Future Development if the EU – “We have no more time!”


Conference on the Future Development of the European Union

Speaking points by  President of FEPS, Massimo D’Alema

We have no more time! It has been said before and it must be said again: the crisis of detachment between European citizens and their representative institutions is a profound one. Indeed, it is so deep that we are now confronted with the risk of break-up if we fail to act courageously and rapidly. We have had enough of prevarication and stalled negotiation processes. If Europe does not move on from the present state of near inaction, it could be the end of European democracy as we have come to know it.

At its most basic level, this is a crisis of legitimacy for the European Union. The only way to restore and save this legitimacy is to show a strong initiative to resolve the Euro crisis. Among the citizens of Europe, the only way to achieve legitimacy is to deliver on the promises of the European project. Furthermore, legitimacy depends on the criteria of what should be delivered. This cannot be decided by limited interests who control the narrative. Rather it should encompass several elements which take in different perspectives.

By my reading, the only “win-win” deal would be one which accepts two distinct but compatible points of view. The present German government argues for the necessity of more integrated European Union governance. Controversially for some, this includes EU oversight over national budgets. However, the trade-off must be that the deal accepts the French perspective that demands the inclusion of an effective mechanism for solidarity and a strategy for growth. Crucially, this would include providing the European Union with sufficient resources, thus necessitating an increase of the EU budget.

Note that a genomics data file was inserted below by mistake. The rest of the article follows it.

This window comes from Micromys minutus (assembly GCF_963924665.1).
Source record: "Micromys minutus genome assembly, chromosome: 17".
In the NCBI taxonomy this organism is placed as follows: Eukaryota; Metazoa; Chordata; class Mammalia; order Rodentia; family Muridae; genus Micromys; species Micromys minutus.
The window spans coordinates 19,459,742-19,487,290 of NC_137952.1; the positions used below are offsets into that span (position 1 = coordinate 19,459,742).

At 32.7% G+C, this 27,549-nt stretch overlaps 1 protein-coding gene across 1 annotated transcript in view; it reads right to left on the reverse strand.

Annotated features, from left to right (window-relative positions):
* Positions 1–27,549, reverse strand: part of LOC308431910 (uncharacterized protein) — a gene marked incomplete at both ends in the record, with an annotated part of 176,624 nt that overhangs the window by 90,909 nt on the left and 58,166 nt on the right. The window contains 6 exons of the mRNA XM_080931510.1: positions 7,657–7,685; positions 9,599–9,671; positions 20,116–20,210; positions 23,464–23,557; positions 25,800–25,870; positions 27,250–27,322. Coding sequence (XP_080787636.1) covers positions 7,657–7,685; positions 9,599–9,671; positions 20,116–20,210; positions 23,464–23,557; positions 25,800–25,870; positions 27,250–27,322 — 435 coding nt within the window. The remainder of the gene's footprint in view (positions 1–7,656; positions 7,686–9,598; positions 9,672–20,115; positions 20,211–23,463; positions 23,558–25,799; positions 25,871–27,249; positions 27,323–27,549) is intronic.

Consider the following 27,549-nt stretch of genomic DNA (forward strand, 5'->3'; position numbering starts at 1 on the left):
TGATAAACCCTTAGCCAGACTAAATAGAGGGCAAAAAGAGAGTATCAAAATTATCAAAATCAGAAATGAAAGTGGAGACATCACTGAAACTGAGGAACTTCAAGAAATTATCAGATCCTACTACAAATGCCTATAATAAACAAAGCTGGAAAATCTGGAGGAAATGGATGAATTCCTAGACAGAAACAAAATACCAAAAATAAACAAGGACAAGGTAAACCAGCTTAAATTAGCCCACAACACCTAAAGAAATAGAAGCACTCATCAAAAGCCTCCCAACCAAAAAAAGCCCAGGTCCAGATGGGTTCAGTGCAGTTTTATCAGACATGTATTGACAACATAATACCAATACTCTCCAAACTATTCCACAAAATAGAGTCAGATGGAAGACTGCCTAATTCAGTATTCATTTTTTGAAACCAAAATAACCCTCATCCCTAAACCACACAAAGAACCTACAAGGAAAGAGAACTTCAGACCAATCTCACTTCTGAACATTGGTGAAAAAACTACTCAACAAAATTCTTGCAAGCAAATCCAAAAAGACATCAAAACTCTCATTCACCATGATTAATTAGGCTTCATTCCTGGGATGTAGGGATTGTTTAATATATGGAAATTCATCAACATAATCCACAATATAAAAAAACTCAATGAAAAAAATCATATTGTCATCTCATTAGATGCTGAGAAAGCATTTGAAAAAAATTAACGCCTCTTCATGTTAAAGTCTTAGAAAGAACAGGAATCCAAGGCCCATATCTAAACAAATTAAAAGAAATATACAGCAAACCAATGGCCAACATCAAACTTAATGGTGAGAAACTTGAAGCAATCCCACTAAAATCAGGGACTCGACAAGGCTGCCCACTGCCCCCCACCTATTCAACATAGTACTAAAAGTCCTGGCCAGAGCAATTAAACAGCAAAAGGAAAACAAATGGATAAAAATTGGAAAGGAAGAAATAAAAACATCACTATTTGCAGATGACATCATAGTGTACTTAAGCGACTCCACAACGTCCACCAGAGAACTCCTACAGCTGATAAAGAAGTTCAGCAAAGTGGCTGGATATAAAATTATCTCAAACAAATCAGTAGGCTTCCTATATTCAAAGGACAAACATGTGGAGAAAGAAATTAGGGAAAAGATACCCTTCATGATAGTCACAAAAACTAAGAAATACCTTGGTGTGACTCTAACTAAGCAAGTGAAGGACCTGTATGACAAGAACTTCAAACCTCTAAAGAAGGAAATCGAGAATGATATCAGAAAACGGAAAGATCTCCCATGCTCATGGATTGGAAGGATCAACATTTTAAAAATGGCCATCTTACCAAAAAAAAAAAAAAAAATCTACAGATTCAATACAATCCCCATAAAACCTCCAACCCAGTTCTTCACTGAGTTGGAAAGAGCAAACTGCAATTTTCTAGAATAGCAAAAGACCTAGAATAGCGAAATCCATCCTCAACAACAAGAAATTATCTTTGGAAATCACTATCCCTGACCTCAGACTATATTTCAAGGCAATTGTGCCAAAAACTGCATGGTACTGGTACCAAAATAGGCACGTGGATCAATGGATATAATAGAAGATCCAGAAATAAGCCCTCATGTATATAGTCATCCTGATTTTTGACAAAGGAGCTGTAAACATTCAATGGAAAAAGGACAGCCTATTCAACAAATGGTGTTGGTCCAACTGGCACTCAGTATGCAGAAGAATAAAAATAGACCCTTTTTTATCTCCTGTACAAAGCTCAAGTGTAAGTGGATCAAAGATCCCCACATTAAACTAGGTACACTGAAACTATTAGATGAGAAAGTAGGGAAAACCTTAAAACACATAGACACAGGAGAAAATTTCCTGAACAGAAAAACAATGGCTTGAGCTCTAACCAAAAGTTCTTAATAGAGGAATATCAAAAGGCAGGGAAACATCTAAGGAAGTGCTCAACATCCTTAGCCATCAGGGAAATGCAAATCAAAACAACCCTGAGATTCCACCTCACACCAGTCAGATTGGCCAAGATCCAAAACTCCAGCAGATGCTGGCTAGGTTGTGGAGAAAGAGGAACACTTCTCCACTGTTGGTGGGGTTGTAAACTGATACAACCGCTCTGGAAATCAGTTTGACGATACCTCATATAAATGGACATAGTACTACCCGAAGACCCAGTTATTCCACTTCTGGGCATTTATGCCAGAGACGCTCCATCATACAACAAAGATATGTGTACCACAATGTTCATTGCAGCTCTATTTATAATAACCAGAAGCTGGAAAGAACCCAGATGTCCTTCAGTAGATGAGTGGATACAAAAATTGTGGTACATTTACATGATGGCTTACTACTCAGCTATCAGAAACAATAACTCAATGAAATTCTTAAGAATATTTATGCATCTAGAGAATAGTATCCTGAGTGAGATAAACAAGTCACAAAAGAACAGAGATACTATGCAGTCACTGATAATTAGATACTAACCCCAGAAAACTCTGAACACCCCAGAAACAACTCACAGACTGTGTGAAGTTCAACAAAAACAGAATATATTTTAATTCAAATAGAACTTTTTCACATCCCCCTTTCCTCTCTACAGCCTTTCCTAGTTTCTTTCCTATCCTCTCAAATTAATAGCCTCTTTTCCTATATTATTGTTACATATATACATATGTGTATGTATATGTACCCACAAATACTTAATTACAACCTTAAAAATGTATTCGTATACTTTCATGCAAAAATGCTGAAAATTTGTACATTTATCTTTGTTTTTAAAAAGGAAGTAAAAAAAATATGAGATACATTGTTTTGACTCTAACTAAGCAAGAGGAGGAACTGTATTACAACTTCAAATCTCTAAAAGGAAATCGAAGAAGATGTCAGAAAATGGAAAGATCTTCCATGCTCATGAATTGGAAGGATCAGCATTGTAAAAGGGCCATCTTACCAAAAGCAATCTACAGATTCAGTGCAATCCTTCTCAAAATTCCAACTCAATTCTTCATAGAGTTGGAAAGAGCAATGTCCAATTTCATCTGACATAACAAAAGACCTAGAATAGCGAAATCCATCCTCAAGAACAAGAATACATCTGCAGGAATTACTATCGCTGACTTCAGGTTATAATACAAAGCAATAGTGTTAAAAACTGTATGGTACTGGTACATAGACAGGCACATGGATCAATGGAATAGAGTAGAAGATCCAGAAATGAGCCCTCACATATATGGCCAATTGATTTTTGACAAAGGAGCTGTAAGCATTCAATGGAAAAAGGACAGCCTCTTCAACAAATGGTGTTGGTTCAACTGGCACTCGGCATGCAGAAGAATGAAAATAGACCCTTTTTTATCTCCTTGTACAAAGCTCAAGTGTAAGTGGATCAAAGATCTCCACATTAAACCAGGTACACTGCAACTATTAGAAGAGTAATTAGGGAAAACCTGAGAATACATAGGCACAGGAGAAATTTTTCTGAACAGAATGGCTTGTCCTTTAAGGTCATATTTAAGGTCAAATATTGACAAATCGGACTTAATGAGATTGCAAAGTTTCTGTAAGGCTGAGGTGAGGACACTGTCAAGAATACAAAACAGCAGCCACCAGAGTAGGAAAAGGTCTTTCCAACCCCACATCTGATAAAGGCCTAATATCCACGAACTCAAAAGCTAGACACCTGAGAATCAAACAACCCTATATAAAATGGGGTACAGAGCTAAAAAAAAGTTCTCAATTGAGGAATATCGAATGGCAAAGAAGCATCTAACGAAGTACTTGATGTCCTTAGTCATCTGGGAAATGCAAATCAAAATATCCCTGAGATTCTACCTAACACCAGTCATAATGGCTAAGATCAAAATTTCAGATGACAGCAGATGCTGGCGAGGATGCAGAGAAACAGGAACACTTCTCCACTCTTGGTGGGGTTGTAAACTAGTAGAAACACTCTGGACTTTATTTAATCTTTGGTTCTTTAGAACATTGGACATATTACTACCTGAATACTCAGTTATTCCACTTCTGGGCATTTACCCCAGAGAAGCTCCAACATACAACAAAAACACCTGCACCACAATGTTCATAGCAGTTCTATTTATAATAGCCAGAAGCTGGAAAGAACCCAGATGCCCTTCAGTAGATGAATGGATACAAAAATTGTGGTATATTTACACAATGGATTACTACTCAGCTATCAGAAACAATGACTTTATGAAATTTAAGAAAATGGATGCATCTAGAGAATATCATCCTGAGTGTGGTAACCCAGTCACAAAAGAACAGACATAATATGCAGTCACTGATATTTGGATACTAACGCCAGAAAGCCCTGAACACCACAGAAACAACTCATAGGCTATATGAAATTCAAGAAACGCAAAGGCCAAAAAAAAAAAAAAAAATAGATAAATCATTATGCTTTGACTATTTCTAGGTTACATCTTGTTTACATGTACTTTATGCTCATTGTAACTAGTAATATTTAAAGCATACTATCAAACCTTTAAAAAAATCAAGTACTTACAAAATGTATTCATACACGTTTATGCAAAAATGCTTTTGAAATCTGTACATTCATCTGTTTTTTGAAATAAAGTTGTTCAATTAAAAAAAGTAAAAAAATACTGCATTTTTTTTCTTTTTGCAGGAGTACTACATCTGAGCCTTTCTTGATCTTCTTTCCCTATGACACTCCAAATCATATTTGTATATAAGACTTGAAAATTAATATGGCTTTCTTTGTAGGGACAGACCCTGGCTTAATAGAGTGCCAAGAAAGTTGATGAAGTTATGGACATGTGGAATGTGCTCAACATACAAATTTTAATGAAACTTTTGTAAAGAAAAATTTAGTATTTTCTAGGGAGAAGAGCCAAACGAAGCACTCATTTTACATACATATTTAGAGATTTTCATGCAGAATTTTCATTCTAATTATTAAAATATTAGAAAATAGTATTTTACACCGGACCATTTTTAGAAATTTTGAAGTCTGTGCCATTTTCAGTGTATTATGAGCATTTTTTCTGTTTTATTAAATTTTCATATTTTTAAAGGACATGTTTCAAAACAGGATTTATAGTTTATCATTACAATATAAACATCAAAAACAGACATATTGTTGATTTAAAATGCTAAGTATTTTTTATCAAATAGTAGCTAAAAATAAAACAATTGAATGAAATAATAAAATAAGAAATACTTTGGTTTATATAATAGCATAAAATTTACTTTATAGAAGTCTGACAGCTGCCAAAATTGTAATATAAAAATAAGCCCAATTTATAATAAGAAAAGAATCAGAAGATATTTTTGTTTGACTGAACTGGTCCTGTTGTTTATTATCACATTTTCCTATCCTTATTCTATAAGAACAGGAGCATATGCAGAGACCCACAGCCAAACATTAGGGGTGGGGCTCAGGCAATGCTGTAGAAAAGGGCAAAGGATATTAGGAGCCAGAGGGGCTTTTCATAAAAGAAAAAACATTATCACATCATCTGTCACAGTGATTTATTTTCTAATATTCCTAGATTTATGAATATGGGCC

Then there is the more fundamental question of Europe’s place in the world. We are forced by globalisation to transform Europe into a real political entity. In a way, the United States of Europe already exists through the common currency and single market. However, it lacks the institutional tools and effective and full democratic rights for the citizens.

Looking at our friends across the Atlantic Ocean, we can see some basic differences. If an American wants to have higher taxes for the rich and an increase in social spending, he or she could vote for Obama in the recent Presidential elections. Conversely, if he or she preferred tax breaks for the rich and cuts to spending, they could vote for Romney.

Most importantly, Americans have the option to remove the proponents of one particular philosophy from office every few years. Yet this is impossible for European citizens. They are encumbered by the constraints of institutions that pretend to be neutral. Politics is hidden under a veil of technocracy to the detriment of democratic legitimacy.

European citizens feel like they cannot influence the democratic process. Whereas in the US, discontent citizens oppose particular “Administrations”, they never disregard their fundamental belonging to the American polity. In Europe, discontent citizens will openly oppose the European Union itself.

We risk the failure of the European democracy which took so long to build.

There is also a disconnect of politics and policy. Politics is carried out at a national level while policy is decided at a technocratic level in Brussels. Politics without real delivery reduces the national parliaments of Europe to a series of “talking shops” with no real bearing on the lives of people.

The only alternative is to accelerate the politicisation of the EU. This must include a Commission president chosen based on the outcome of the European elections. It includes stronger political parties at EU level. The discussion of a conflict of national sovereignty and EU integration is a thing of the past. We must strengthen EU sovereignty.

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